The mistake stems from an inaccurate interpretation of NASA’s ongoing Twins Study. When Scott went to space in 2015, his identical twin Mark — also a former NASA astronaut — stayed on the ground. The idea was that Mark would serve as a control subject — a nearly identical genetic copy that NASA could use to figure out how the space environment changed Scott’s body.
THE MISTAKE STEMS FROM AN INACCURATE INTERPRETATION OF NASA’S ONGOING TWINS STUDY
Some fascinating results have come out of the experiment. For one thing, Scott’s gut bacteria changed significantly while he was in space. And yes, he did experience genetic changes. The protective caps on the ends of his DNA strands — known as telomeres — increased while in space. But space didn’t permanently alter 7 percent of his DNA.
A person’s DNA is their body’s genetic code — the pattern and sequence of genes that make up the blueprint for the body. When a person’s DNA is altered, that means the pattern of genes in their body’s cells has been rearranged in some way. Perhaps some genes swap with one another, parts of the genetic code are removed, or new parts are added to a DNA sequence. External forces, like ultraviolet radiation from the Sun or smoke from cigarettes, can cause DNA mutations.
Now, the Twins Study did find that Scott and Mark had “hundreds of unique mutations in their genome,” and some of these changes were found after Scott got back to Earth, according to NASA. Bits of DNA were found circulating freely in his blood. The space agency thinks that this might have been caused by the stresses of space travel. Or it could have happened before he went to space — NASA just didn’t catch it until later. Even so, mutations in DNA aren’t that weird. “Mutation occurs all the time, as people get older,” Dan Arking, an associate professor of medicine at Johns Hopkins, who did not work on the study, tells The Verge.
What’s causing the ruckus, though, is that NASA found a shift in the way that Scott’s genes were expressed. That’s an entirely different thing than seeing a change in a person’s DNA. Gene expression refers to how active a particular piece of DNA is. DNA produces little tiny messengers of information known as mRNA, which cells use to make proteins that carry out all of your body’s basic functions. Gene expression refers to how much mRNA a gene produces. So the DNA stays the same; it’s just behaving differently.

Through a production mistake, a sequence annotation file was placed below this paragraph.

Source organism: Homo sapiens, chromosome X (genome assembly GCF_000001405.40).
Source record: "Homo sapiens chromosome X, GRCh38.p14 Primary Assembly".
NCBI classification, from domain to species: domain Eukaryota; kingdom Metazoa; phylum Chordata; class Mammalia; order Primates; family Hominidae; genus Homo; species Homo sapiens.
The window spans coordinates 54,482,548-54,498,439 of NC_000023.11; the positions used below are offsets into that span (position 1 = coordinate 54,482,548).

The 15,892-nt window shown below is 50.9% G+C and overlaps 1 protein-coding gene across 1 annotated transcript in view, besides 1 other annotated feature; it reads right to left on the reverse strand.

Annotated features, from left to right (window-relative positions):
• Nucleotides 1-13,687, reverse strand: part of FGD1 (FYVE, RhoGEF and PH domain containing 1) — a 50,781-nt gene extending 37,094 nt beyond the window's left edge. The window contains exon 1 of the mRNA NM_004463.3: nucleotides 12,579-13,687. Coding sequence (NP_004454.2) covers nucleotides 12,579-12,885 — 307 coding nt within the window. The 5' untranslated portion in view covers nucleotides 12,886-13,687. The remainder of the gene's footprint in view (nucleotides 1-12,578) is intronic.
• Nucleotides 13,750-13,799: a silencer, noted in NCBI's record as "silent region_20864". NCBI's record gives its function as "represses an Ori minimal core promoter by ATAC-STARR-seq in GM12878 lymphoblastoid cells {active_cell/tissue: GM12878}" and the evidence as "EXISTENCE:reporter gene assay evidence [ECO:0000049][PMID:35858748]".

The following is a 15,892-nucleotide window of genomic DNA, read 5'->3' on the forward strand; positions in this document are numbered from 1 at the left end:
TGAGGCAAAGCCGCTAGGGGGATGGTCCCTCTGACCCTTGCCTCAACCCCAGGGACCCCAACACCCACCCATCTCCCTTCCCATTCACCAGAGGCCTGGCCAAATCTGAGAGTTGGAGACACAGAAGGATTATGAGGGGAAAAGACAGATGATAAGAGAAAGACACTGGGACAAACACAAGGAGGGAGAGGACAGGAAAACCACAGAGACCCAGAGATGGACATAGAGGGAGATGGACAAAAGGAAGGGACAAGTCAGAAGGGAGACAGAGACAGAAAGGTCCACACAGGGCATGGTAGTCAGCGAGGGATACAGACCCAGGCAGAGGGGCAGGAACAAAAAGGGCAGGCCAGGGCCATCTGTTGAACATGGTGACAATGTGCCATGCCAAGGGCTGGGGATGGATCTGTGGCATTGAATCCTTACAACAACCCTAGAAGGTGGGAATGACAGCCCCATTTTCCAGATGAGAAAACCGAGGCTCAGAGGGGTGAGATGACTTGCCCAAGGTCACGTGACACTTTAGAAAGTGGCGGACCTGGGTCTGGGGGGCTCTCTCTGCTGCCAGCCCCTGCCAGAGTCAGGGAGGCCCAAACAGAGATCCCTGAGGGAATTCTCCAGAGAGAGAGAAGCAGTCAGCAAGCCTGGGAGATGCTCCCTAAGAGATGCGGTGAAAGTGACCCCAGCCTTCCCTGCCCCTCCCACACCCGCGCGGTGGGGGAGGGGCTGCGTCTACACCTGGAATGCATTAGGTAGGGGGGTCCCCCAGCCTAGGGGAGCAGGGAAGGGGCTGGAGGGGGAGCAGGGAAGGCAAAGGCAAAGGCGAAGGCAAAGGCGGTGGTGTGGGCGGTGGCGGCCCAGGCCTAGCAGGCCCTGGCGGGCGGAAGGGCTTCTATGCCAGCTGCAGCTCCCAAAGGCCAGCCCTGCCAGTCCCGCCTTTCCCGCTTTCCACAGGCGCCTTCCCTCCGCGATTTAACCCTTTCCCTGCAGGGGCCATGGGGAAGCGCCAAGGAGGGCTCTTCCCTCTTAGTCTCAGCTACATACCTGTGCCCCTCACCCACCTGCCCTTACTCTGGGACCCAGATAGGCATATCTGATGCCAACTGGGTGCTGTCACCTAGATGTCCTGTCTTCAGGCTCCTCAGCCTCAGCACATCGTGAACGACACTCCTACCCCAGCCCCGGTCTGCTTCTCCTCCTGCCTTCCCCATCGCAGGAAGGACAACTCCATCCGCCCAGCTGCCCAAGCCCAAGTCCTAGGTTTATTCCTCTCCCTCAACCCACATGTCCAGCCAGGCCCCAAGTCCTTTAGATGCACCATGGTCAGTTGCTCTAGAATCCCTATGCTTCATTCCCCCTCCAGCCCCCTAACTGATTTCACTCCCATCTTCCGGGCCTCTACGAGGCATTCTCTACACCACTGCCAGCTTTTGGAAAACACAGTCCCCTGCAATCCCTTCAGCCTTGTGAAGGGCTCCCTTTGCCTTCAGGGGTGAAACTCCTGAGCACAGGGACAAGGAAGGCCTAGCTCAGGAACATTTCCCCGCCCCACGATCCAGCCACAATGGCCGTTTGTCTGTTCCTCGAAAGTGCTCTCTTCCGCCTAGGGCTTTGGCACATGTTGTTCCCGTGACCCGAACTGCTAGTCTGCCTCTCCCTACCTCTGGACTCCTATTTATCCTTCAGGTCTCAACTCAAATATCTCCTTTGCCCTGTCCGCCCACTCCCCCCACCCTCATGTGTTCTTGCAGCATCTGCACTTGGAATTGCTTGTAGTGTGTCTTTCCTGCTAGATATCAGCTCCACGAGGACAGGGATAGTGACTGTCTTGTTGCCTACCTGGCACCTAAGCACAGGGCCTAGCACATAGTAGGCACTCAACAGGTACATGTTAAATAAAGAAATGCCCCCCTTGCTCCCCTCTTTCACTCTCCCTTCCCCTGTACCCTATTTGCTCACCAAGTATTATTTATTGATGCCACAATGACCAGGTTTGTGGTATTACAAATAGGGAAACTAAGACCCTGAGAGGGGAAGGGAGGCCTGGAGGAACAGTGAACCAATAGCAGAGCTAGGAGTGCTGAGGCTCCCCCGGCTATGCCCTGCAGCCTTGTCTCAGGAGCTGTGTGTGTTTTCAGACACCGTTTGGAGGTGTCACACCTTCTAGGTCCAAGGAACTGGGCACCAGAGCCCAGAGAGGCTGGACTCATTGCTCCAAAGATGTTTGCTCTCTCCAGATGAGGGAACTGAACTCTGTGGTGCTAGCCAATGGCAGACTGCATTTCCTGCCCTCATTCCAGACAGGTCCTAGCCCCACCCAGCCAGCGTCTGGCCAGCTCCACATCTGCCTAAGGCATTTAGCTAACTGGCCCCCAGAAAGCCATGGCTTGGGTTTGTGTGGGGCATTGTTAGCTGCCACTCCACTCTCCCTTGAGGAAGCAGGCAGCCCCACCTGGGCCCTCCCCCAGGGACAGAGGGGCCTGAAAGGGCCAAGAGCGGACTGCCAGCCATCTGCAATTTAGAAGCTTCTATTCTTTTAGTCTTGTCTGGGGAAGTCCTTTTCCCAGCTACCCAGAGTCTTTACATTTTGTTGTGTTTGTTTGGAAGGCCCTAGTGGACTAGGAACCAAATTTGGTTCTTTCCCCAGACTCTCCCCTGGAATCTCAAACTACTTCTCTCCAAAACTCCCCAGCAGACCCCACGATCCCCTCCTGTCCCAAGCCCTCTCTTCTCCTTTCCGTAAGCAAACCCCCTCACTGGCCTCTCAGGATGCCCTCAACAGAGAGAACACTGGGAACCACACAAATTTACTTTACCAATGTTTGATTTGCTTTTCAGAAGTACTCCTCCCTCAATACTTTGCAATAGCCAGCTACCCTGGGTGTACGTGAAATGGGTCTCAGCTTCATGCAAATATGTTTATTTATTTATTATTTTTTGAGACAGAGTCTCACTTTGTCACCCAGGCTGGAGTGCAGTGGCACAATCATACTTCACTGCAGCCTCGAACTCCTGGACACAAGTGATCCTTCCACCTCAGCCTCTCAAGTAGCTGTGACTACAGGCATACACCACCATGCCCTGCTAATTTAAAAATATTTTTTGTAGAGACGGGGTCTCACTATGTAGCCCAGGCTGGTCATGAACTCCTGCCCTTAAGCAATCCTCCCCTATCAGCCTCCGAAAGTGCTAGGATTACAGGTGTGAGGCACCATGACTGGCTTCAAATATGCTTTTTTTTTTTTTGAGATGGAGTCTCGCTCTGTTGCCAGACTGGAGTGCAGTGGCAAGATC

“TO HAVE 7 PERCENT OF HIS GENE EXPRESSION CHANGED AFTER THE SPACEFLIGHT DOES NOT MEAN THAT 7 PERCENT OF THE DNA CHANGED.”
Scientists studying Scott found that much of his gene expression changed while in space, and about 93 percent of his expression levels went back to normal when he got home. However, 7 percent of his genes related to the immune system, DNA repair, bone formation, and more were still a little out of whack when he returned. These genes are referred to as the “space genes,” according to NASA.
That’s still a cool result, but it doesn’t mean his genetic code is significantly different. “To have 7 percent of his gene expression changed after the spaceflight does not mean that 7 percent of the DNA changed, or that those changes were necessarily due to mutations,” Nichole Holm, a geneticist at UC Davis who did not work on the Twins Study, wrote to The Verge in an email.
And changes to gene expression are not that surprising. It happens all the time — even here on Earth. It’s a basic response to a person’s environment. “If you put someone into a stressful and different environment, they’re going to have gene expression changes,” says Arking. “If you go live at a high altitude for a long while, you’ll see gene
So where did all this miscommunication come from? The stories seem to stem from a January press release from NASA about preliminary results from the ongoing Twins Study. The wording of the release isn’t very clear, and to a layperson, it does read as if 7 percent of Scott’s genes were altered by space. There’s been a huge spike in search volume for this story over the last couple of days. Additionally, both Scott and Mark tweeted out these stories, claiming that they are no longer identical twins. But that’s not the case.
“The two are still very much identical twins,” Holm wrote. “They possessed different mutations before and after the flight, and Scott experienced different changes in his RNA, not DNA. But their DNA is still nearly identical and much more similar to each other than to any other person on earth (or in space).”
“THE TWO ARE STILL VERY MUCH IDENTICAL TWINS.”
NASA also confirmed this in a statement to The Verge: “Scott’s DNA did not fundamentally change,” a NASA spokesperson said. “What researchers did observe are changes in gene expression, which is how your body reacts to your environment. This likely is within the range for humans under stress, such as mountain climbing or SCUBA diving.”
Holm also says that it’s really hard to understand the nuance of what the researchers actually found. NASA has yet to release the results of this research in a peer-reviewed study. So all we have to go on are two press releases, one of which contains that confusing wording. That makes it easy for complicated science to get oversimplified. “I’m a skeptic by nature, so I like to see what’s the methodology they employed and the statistical rigor,” says Arking. “Presumably they’ve used the right approaches.”
NASA promises that more results will be released soon, though. “We are at the beginning of our understanding of how space flight affects the molecular level of the human body. NASA and the other researchers collaborating on these studies expect to announce more comprehensive results on the Twins Studies this summer.”